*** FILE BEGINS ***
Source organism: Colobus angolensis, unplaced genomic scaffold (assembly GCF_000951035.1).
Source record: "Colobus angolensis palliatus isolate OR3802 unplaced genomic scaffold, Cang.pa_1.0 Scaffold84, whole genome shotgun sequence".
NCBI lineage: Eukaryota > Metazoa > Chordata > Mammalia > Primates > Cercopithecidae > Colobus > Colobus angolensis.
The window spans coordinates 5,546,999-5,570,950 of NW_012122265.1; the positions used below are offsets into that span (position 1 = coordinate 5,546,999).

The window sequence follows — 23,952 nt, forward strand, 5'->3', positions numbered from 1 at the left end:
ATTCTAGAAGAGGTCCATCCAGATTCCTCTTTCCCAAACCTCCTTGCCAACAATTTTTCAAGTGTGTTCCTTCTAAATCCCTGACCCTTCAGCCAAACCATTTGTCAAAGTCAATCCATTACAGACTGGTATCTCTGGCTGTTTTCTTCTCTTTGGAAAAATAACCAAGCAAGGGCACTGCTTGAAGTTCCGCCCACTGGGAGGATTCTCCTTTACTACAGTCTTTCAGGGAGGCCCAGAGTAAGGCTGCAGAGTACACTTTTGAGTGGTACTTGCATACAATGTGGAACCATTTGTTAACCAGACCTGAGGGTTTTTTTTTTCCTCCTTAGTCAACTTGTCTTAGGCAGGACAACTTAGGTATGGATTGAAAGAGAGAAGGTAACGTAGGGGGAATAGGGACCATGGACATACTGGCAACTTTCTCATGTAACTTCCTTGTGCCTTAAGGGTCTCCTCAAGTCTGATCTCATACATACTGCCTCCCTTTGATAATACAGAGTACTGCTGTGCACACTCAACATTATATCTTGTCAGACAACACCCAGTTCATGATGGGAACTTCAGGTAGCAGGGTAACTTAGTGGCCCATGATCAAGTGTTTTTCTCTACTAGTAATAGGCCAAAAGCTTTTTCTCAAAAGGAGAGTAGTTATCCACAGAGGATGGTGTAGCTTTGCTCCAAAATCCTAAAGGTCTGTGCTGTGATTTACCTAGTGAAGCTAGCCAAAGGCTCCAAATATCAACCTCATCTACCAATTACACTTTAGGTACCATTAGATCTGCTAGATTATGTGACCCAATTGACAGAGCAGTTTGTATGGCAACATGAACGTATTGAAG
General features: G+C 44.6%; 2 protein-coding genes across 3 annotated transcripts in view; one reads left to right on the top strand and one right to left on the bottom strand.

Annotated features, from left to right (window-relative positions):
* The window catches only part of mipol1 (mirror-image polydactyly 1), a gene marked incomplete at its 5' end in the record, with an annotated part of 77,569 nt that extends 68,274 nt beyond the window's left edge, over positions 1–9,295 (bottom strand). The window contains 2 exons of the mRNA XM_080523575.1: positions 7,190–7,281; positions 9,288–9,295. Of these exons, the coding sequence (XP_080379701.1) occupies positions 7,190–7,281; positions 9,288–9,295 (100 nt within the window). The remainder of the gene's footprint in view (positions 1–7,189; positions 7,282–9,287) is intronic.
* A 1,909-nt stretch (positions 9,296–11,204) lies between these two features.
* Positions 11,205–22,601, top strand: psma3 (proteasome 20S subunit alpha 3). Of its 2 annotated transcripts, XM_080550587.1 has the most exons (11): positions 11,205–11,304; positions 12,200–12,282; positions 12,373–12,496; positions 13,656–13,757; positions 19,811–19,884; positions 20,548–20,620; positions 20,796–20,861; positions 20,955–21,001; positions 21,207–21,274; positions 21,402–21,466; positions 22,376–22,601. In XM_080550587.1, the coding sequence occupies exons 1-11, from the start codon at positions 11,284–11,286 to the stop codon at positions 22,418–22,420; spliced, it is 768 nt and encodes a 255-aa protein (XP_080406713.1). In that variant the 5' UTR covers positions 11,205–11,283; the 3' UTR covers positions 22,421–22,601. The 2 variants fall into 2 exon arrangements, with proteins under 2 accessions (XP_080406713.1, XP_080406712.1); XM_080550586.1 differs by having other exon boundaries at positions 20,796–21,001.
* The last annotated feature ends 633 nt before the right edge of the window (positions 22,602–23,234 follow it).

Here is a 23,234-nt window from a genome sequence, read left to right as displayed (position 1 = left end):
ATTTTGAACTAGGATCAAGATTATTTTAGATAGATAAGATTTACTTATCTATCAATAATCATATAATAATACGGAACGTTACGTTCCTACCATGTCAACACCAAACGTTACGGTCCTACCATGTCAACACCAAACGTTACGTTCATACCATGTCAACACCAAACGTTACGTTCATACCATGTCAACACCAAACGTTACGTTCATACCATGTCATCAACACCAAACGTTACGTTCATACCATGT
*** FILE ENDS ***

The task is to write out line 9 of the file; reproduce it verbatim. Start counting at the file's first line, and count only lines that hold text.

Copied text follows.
* The window catches only part of mipol1 (mirror-image polydactyly 1), a gene marked incomplete at its 5' end in the record, with an annotated part of 77,569 nt that extends 68,274 nt beyond the window's left edge, over positions 1–9,295 (bottom strand). The window contains 2 exons of the mRNA XM_080523575.1: positions 7,190–7,281; positions 9,288–9,295. Of these exons, the coding sequence (XP_080379701.1) occupies positions 7,190–7,281; positions 9,288–9,295 (100 nt within the window). The remainder of the gene's footprint in view (positions 1–7,189; positions 7,282–9,287) is intronic.